DC corruption

States Federalism Threatened by DC

By Mike Kapic / May 27, 2021 / Comments Off on States Federalism Threatened by DC

States Fight the Tax-Cut Ban WSJ – April 3, 2021 Thirteen more AGs sue to stop the takeover of state fiscal policy. By The Editorial Board | 523 words After its price tag and progressive ambition, the most significant feature of the new Democratic agenda is how it seeks to shift core policy-making powers from…

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America’s Greatest Threat: Debt

By Mike Kapic / May 13, 2019 / Comments Off on America’s Greatest Threat: Debt

The National Debt is the Most Serious Crisis America Faces  It’s time to force Trump to actually live up to his promise of draining the swamp. David Unsworth April 21, 2019 A generation ago, the national debt stood at just a smidgen over USD $4 trillion and a young presidential candidate named Bill Clinton was…

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A Crony Capitalist

By Mike Kapic / November 21, 2016 /

It’s Time to Stop Spending Taxpayer Dollars on Elon Musk and Cronyism David Williams / November 13, 2016 / Elon Musk, chairman of SolarCity and CEO of Tesla Motors, speaks Oct. 2, 2015, at SolarCity’s Inside Energy Summit in New York. Among SolarCity, Tesla, and SpaceX, Elon Musk’s interests got at least $4.9 billion in…

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Clinton’s Kaine Paid Cash by Jihadis

By Mike Kapic / September 5, 2016 /

Clinton’s VP pick, Kaine: Promoting jihadis in America in exchange for cash. By Karin McQuillan July 25, 2016 American Thinker Breitbart has reported that Clinton’s V.P. pick Tim Kaine is among the top anti-Israel senators.  He is the top recipient of PAC funds from George Soros’s anti-Israel group, J Street.  He distinguished himself as one of eight senators to…

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RESTORING THE RULE OF LAW

By Mike Kapic / July 28, 2016 /

With the States Leading the Way By Governor Greg Abbott Jan 8, 2016 [Editors note: this is an executive summary from Governor Abbott’s 91-page thesis on America returning to the rule of law. He has included nine proposed amendments to the Constitution. Take the link at the end to download the article in its entirety]…

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States Federalism Threatened by DC

States Fight the Tax-Cut Ban

WSJ – April 3, 2021

Thirteen more AGs sue to stop the takeover of state fiscal policy.

By The Editorial Board | 523 words

After its price tag and progressive ambition, the most significant feature of the new Democratic agenda is how it seeks to shift core policy-making powers from state legislatures to Washington. The House of Representatives has already passed one bill that would federalize election rules and another that would undo state right-to-work laws on union membership. The Covid relief bill, now law of the land, includes unprecedented controls over states’ ability to set tax policy.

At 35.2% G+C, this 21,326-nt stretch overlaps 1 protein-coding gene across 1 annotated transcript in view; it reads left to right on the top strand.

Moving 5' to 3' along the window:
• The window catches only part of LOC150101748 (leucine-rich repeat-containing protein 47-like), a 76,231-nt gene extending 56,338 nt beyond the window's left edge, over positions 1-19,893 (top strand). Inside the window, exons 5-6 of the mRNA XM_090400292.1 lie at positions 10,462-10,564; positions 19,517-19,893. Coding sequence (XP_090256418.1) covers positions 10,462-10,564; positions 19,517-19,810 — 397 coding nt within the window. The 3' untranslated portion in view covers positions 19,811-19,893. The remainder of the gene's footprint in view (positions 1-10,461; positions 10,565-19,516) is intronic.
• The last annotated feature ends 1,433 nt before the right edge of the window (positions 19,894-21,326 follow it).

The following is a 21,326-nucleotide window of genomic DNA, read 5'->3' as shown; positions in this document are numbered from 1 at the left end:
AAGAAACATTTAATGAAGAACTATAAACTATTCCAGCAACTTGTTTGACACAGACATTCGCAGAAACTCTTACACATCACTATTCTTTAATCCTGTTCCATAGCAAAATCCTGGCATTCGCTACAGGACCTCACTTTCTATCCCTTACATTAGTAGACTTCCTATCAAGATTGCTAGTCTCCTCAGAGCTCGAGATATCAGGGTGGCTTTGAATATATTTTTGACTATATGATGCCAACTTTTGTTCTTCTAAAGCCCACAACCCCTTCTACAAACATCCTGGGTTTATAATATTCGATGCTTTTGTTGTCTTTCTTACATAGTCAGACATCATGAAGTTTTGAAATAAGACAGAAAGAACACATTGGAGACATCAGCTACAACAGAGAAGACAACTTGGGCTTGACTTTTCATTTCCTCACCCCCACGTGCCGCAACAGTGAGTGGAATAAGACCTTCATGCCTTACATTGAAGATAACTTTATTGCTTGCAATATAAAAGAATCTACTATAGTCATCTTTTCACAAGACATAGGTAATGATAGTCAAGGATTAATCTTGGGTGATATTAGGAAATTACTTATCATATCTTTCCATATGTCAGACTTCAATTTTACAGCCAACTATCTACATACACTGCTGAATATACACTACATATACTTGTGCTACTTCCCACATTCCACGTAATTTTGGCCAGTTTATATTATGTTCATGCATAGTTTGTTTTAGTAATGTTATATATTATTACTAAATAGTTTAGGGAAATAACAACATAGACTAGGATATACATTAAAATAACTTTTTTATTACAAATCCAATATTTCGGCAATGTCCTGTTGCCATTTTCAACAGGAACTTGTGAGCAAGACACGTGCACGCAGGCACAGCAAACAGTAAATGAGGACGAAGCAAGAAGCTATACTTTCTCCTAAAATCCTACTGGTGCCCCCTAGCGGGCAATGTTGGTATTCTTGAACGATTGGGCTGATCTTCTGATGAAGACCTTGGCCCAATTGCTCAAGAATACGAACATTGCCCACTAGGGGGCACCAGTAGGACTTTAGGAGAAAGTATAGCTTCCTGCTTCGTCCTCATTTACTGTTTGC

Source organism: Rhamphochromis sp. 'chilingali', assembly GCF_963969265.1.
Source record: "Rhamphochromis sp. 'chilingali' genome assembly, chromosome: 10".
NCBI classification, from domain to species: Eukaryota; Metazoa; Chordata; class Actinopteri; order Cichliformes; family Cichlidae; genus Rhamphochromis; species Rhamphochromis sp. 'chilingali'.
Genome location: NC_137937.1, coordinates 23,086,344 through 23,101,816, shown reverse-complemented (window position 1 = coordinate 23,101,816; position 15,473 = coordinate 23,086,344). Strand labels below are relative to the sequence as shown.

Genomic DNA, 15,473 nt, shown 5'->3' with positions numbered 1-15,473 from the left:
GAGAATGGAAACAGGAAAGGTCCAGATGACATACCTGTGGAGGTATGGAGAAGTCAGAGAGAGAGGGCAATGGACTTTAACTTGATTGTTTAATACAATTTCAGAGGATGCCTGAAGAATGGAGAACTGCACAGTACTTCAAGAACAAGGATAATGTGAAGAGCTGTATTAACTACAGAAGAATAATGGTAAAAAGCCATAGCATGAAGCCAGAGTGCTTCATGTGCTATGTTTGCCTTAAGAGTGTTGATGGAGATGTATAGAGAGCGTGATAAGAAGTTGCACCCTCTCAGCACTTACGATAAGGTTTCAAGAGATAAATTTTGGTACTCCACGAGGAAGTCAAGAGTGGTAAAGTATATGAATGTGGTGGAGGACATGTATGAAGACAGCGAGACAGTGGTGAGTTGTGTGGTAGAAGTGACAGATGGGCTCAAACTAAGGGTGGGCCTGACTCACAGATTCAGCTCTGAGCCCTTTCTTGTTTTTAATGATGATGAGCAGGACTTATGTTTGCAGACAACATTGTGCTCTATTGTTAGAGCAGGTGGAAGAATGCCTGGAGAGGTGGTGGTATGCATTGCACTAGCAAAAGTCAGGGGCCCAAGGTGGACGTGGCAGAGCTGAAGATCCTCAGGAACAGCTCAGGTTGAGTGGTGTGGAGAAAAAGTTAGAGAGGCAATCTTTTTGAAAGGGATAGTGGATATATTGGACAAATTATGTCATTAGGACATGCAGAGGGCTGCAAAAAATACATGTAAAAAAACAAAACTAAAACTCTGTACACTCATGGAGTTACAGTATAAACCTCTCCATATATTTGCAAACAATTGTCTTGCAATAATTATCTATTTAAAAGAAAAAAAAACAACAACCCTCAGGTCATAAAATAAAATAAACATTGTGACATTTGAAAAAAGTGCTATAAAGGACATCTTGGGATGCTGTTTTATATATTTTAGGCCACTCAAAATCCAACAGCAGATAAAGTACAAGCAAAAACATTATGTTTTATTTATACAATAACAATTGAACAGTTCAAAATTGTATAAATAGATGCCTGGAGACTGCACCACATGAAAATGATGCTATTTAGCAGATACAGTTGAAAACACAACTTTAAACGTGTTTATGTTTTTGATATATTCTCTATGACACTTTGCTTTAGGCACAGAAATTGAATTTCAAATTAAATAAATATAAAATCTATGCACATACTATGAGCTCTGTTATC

Ohio recently challenged the tax-cut restrictions in federal court, and on Wednesday 13 other states, led by West Virginia Attorney General Patrick Morrisey, followed suit. The challenges are worth watching for their economic impact—and because they offer a preview of how the court system might mediate the contradictions between constitutional federalism and the new progressive juggernaut.

The American Rescue Plan bill distributes $350 billion to state and local governments, but it includes a provision that states can’t use the funds to “directly or indirectly offset” tax reductions. What that means in practice is unclear—and the new lawsuit argues the language “is either impermissibly overbroad, impermissibly vague, or both.”

The Supreme Court’s anti-commandeering doctrine puts strict limitations on how much Congress can lean on states to enact its favored policies. There’s a straightforward small-d democratic reason for this: Voters need to know who to credit or blame for the laws they live under. The brief quotes a 2018 Supreme Court ruling that “if a State imposes regulations only because it has been commanded to do so by Congress, responsibility is blurred.” That puts sand in the gears of the federalist system.

The lawsuit also explains that the funds from Washington are too significant for states to reasonably refuse or raise on their own. West Virginia’s share amounts to a quarter of its 2021 revenue. It’s 21% for Alabama and 29% for Arkansas. “This forced ‘choice’”—of whether to accept federal aid after an economic shock— “commands states to pursue tax policy regimes in the interest of Congress, not of their constituents,” the suit says.

Can Treasury interpret the tax clause narrowly? Maybe. But at a Senate hearing last week, Treasury Secretary Janet Yellen seemed not to have a clean solution in mind. “We will have to define what it means to use money from this act as an offset for tax cuts, and given the fungibility of money, it’s a hard question to answer,” she said.

In other words, Treasury may issue instructions about what kind of tax cuts are and are not permissible. Imagine if a Republican Congress placed severe limitations on states’ ability to raise taxes, subject to exceptions granted by a GOP Treasury Secretary.

In a divided country, federalism can help mediate swings in opinion. Yet the tax clause appears to be Congress’s “pretext for controlling certain disfavored exercises of state taxing and revenue-allocation powers,” as the 13-state suit puts it.

This is merely one manifestation of the growing Democratic ambition to tip the constitutional balance away from federalism, making politics more nationalized, zero-sum and explosive. The tax cases will test if the courts will be a check, or a rubber stamp, on this radical project.

The Wall Street Journal

Mike Kapic